India’s airports report first drop in international traffic since March 2009; Kingfisher’s domestic share just 3% in August
The most recent monthly airport statistics report published by the Airports Authority of India (AAI) shows that passenger numbers fell 6.3% in July 2012 compared with July 2011. Domestic traffic fell by 7.9% to 9.10 million passengers, the second month in a row that domestic traffic has fallen. However, international traffic also fell by 1.5% to 3.32 million passengers, the first year-on-year decline in demand since March 2009.
Closer examination of international passenger numbers by airport shows that the country’s two main international airports at Delhi and Mumbai handled almost exactly half of all international traffic. Delhi reported a small increase of 0.7% in international passengers, but Mumbai’s international traffic fell by 2%. Of the top 10 international airports, four reported a drop in international passengers with Calicut (-21.1%) suffering the biggest decline.
IndiGo’s domestic market share reaches record high of 27.6%
Latest data from the Indian DGCA (Directorate General of Civil Aviation) for August reveals that Kingfisher Airlines has seen its share of the Indian domestic air travel market fall to just 3.2%, making it only half as big as India’s next smallest domestic airlines, GoAir and JetLite, which have between 6.5% and 7.5% of the market.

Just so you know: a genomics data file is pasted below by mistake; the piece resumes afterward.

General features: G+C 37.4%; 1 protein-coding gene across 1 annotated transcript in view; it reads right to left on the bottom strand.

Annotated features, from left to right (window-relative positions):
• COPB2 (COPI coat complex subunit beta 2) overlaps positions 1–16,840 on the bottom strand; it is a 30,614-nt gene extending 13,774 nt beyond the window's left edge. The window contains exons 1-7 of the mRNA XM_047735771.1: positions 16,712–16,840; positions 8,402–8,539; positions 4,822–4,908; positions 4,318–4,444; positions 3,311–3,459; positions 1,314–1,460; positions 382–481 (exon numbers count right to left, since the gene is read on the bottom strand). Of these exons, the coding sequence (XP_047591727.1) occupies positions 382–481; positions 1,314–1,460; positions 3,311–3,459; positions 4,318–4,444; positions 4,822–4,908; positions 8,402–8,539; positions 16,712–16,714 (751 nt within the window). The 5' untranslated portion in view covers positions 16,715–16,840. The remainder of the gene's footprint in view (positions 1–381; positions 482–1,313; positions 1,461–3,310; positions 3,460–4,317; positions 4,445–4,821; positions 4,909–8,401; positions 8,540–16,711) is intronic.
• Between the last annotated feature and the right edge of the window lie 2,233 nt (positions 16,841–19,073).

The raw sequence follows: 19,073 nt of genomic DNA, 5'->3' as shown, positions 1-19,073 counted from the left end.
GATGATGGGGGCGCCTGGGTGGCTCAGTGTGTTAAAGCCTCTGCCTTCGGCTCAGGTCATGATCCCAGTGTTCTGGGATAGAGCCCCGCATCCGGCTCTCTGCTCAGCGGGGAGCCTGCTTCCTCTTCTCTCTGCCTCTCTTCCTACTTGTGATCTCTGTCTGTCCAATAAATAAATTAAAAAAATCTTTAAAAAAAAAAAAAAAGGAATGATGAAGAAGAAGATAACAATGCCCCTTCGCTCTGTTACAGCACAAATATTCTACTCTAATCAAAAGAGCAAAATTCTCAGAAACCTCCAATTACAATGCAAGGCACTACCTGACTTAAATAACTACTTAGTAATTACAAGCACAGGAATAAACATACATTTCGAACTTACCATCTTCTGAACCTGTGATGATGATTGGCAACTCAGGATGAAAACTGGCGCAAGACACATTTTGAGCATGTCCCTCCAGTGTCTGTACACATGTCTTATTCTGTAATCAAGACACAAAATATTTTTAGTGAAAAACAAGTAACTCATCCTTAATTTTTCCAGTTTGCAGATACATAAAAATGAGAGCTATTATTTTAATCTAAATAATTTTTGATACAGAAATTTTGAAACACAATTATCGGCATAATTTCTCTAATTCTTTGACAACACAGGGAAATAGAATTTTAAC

The DGCA figures show that IndiGo has increased its lead in the domestic market, carrying 27.6% of all domestic passengers in August. The carrier also had the highest load factor among the seven airlines in August, at 73.4%, ahead of JetLite (68.6%), GoAir (67.7%), SpiceJet (67.2%), Air India (66.1%), Jet Airways (66.0%) and trailing way behind, troubled Kingfisher (53.2%).
A worrying trend for Indian carriers is that in August demand, as measured by RPKs (Revenue Passenger Kilometres), declined by 4.8%, while capacity, as measured by ASKs (Available Seat Kilometres) continued to grow marginally, by 0.1%. In the last 12 months capacity growth has outstripped demand growth on 11 occasions, with April 2012 the notable exception.